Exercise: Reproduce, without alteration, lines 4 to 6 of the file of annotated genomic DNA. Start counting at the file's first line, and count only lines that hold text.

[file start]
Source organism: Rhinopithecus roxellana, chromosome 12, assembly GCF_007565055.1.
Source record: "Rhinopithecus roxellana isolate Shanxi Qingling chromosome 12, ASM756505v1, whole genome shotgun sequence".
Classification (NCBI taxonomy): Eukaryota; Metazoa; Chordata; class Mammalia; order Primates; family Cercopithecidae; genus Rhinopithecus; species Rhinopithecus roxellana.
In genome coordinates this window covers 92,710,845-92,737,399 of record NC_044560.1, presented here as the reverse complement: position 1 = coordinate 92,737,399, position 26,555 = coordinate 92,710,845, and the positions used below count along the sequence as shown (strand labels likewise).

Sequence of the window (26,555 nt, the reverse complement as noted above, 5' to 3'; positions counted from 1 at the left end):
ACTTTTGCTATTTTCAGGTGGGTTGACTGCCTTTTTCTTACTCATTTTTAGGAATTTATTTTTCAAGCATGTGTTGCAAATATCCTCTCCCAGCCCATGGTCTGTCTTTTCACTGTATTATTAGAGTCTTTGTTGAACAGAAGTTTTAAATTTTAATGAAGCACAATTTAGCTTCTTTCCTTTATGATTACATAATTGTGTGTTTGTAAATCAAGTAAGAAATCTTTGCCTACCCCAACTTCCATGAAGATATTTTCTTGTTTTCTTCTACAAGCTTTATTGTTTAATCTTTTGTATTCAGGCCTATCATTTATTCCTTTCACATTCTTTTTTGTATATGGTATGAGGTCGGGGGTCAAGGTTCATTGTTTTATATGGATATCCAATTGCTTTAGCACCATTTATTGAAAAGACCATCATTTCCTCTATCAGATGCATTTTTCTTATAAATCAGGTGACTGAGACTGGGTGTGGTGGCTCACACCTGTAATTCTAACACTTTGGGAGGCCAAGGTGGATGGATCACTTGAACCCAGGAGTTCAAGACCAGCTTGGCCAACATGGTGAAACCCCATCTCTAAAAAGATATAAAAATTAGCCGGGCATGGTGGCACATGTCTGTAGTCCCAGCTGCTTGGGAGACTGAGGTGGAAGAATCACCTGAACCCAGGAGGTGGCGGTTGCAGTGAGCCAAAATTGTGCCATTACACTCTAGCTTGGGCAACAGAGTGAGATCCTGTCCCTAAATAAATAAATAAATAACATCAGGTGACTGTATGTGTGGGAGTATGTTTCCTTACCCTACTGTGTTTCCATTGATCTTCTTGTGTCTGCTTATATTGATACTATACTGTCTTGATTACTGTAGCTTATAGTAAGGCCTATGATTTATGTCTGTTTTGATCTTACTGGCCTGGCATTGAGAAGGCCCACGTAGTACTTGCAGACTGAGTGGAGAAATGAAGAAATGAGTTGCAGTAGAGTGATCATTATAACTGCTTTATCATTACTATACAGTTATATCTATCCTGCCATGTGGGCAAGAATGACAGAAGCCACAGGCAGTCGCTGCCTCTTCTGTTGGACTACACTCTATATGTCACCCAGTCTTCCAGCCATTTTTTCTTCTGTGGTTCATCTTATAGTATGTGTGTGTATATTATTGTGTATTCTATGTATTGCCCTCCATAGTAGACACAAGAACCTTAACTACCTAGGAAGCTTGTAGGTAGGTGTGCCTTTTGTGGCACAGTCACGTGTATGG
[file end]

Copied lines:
In genome coordinates this window covers 92,710,845-92,737,399 of record NC_044560.1, presented here as the reverse complement: position 1 = coordinate 92,737,399, position 26,555 = coordinate 92,710,845, and the positions used below count along the sequence as shown (strand labels likewise).

Sequence of the window (26,555 nt, the reverse complement as noted above, 5' to 3'; positions counted from 1 at the left end):
ACTTTTGCTATTTTCAGGTGGGTTGACTGCCTTTTTCTTACTCATTTTTAGGAATTTATTTTTCAAGCATGTGTTGCAAATATCCTCTCCCAGCCCATGGTCTGTCTTTTCACTGTATTATTAGAGTCTTTGTTGAACAGAAGTTTTAAATTTTAATGAAGCACAATTTAGCTTCTTTCCTTTATGATTACATAATTGTGTGTTTGTAAATCAAGTAAGAAATCTTTGCCTACCCCAACTTCCATGAAGATATTTTCTTGTTTTCTTCTACAAGCTTTATTGTTTAATCTTTTGTATTCAGGCCTATCATTTATTCCTTTCACATTCTTTTTTGTATATGGTATGAGGTCGGGGGTCAAGGTTCATTGTTTTATATGGATATCCAATTGCTTTAGCACCATTTATTGAAAAGACCATCATTTCCTCTATCAGATGCATTTTTCTTATAAATCAGGTGACTGAGACTGGGTGTGGTGGCTCACACCTGTAATTCTAACACTTTGGGAGGCCAAGGTGGATGGATCACTTGAACCCAGGAGTTCAAGACCAGCTTGGCCAACATGGTGAAACCCCATCTCTAAAAAGATATAAAAATTAGCCGGGCATGGTGGCACATGTCTGTAGTCCCAGCTGCTTGGGAGACTGAGGTGGAAGAATCACCTGAACCCAGGAGGTGGCGGTTGCAGTGAGCCAAAATTGTGCCATTACACTCTAGCTTGGGCAACAGAGTGAGATCCTGTCCCTAAATAAATAAATAAATAACATCAGGTGACTGTATGTGTGGGAGTATGTTTCCTTACCCTACTGTGTTTCCATTGATCTTCTTGTGTCTGCTTATATTGATACTATACTGTCTTGATTACTGTAGCTTATAGTAAGGCCTATGATTTATGTCTGTTTTGATCTTACTGGCCTGGCATTGAGAAGGCCCACGTAGTACTTGCAGACTGAGTGGAGAAATGAAGAAATGAGTTGCAGTAGAGTGATCATTATAACTGCTTTATCATTACTATACAGTTATATCTATCCTGCCATGTGGGCAAGAATGACAGAAGCCACAGGCAGTCGCTGCCTCTTCTGTTGGACTACACTCTATATGTCACCCAGTCTTCCAGCCATTTTTTCTTCTGTGGTTCATCTTATAGTATGTGTGTGTATATTATTGTGTATTCTATGTATTGCCCTCCATAGTAGACACAAGAACCTTAACTACCTAGGAAGCTTGTAGGTAGGTGTGCCTTTTGTGGCACAGTCACGTGTATGG